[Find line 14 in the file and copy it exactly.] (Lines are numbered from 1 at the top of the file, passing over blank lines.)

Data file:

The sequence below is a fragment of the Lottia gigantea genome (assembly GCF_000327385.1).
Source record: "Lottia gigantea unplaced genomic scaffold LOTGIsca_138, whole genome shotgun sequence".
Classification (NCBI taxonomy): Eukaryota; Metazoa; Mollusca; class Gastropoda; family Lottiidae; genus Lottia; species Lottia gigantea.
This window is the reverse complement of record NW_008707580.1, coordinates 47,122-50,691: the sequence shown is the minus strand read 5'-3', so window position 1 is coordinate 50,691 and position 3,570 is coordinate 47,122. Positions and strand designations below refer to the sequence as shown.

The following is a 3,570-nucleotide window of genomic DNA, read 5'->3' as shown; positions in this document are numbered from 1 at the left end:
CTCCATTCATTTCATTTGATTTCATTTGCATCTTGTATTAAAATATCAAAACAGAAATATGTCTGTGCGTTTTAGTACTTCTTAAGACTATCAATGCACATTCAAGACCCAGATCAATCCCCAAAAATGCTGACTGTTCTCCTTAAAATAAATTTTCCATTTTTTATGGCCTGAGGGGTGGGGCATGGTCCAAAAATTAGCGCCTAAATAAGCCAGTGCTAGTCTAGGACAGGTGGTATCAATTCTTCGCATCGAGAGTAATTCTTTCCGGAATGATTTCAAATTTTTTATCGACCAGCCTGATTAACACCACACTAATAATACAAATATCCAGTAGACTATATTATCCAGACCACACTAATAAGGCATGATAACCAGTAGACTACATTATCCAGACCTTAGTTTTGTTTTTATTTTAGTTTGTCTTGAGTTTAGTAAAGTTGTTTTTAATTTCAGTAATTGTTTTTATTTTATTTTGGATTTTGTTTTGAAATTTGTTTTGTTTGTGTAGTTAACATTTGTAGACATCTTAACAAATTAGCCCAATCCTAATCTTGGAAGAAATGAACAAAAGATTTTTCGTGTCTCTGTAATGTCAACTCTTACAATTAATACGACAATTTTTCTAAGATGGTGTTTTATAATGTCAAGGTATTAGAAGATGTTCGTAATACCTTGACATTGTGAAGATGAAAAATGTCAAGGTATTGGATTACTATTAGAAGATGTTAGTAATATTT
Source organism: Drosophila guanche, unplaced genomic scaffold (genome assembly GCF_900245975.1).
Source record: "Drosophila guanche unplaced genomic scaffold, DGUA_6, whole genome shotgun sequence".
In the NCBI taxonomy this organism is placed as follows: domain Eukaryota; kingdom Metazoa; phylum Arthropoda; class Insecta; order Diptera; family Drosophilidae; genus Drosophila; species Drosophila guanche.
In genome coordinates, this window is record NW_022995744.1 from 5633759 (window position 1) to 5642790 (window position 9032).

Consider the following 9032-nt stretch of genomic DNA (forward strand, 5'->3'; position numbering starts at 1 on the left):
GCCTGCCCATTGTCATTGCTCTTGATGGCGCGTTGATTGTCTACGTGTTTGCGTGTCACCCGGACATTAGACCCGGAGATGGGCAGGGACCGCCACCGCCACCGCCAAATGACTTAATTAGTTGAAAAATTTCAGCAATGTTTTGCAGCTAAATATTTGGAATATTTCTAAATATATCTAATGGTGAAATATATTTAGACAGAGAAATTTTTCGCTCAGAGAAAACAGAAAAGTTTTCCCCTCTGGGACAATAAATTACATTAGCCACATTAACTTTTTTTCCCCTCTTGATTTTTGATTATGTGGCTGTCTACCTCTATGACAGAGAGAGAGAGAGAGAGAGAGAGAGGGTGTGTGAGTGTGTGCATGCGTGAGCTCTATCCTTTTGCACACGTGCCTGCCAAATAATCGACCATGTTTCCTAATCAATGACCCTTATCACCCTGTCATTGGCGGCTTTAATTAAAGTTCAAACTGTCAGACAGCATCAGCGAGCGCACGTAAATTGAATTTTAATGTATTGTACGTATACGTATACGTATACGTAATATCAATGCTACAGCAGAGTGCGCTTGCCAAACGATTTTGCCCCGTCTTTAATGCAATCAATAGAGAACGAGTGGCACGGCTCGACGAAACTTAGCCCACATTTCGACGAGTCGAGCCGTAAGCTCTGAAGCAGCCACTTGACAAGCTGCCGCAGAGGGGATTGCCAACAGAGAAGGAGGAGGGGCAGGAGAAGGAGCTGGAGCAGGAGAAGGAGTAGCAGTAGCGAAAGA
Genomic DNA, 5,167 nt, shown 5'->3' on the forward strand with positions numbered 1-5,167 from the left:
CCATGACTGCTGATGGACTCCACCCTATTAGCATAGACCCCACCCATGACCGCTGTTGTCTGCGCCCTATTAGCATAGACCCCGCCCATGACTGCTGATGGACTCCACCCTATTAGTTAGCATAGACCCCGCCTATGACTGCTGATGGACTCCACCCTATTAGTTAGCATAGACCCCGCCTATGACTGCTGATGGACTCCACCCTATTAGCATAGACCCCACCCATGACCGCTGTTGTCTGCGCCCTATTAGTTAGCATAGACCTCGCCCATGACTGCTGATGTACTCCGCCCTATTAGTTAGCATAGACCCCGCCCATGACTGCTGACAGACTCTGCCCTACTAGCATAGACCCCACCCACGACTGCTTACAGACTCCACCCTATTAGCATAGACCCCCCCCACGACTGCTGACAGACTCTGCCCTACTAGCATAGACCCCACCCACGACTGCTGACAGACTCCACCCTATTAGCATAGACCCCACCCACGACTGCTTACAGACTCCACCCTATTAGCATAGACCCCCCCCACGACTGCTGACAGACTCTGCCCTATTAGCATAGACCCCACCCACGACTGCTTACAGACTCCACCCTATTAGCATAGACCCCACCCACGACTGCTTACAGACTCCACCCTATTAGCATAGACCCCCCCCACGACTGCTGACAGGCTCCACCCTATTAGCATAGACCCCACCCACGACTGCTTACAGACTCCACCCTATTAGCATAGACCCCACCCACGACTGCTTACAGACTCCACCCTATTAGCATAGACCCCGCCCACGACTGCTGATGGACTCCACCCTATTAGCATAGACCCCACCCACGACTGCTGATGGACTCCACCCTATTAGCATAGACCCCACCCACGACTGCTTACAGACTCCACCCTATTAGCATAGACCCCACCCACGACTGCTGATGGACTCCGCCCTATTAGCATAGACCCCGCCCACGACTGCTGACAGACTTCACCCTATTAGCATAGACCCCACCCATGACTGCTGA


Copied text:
CCATGACTGCTGATGGACTCCACCCTATTAGCATAGACCCCACCCATGACCGCTGTTGTCTGCGCCCTATTAGCATAGACCCCGCCCATGACTGCTGATGGACTCCACCCTATTAGTTAGCATAGACCCCGCCTATGACTGCTGATGGACTCCACCCTATTAGTTAGCATAGACCCCGCCTATGACTGCTGATGGACTCCACCCTATTAGCATAGACCCCACCCATGACCGCTGTTGTCTGCGCCCTATTAGTTAGCATAGACCTCGCCCATGACTGCTGATGTACTCCGCCCTATTAGTTAGCATAGACCCCGCCCATGACTGCTGACAGACTCTGCCCTACTAGCATAGACCCCACCCACGACTGCTTACAGACTCCACCCTATTAGCATAGACCCCCCCCACGACTGCTGACAGACTCTGCCCTACTAGCATAGACCCCACCCACGACTGCTGACAGACTCCACCCTATTAGCATAGACCCCACCCACGACTGCTTACAGACTCCACCCTATTAGCATAGACCCCCCCCACGACTGCTGACAGACTCTGCCCTATTAGCATAGACCCCACCCACGACTGCTTACAGACTCCACCCTATTAGCATAGACCCCACCCACGACTGCTTACAGACTCCACCCTATTAGCATAGACCCCCCCCACGACTGCTGACAGGCTCCACCCTATTAGCATAGACCCCACCCACGACTGCTTACAGACTCCACCCTATTAGCATAGACCCCACCCACGACTGCTTACAGACTCCACCCTATTAGCATAGACCCCGCCCACGACTGCTGATGGACTCCACCCTATTAGCATAGACCCCACCCACGACTGCTGATGGACTCCACCCTATTAGCATAGACCCCACCCACGACTGCTTACAGACTCCACCCTATTAGCATAGACCCCACCCACGACTGCTGATGGACTCCGCCCTATTAGCATAGACCCCGCCCACGACTGCTGACAGACTTCACCCTATTAGCATAGACCCCACCCATGACTGCTGA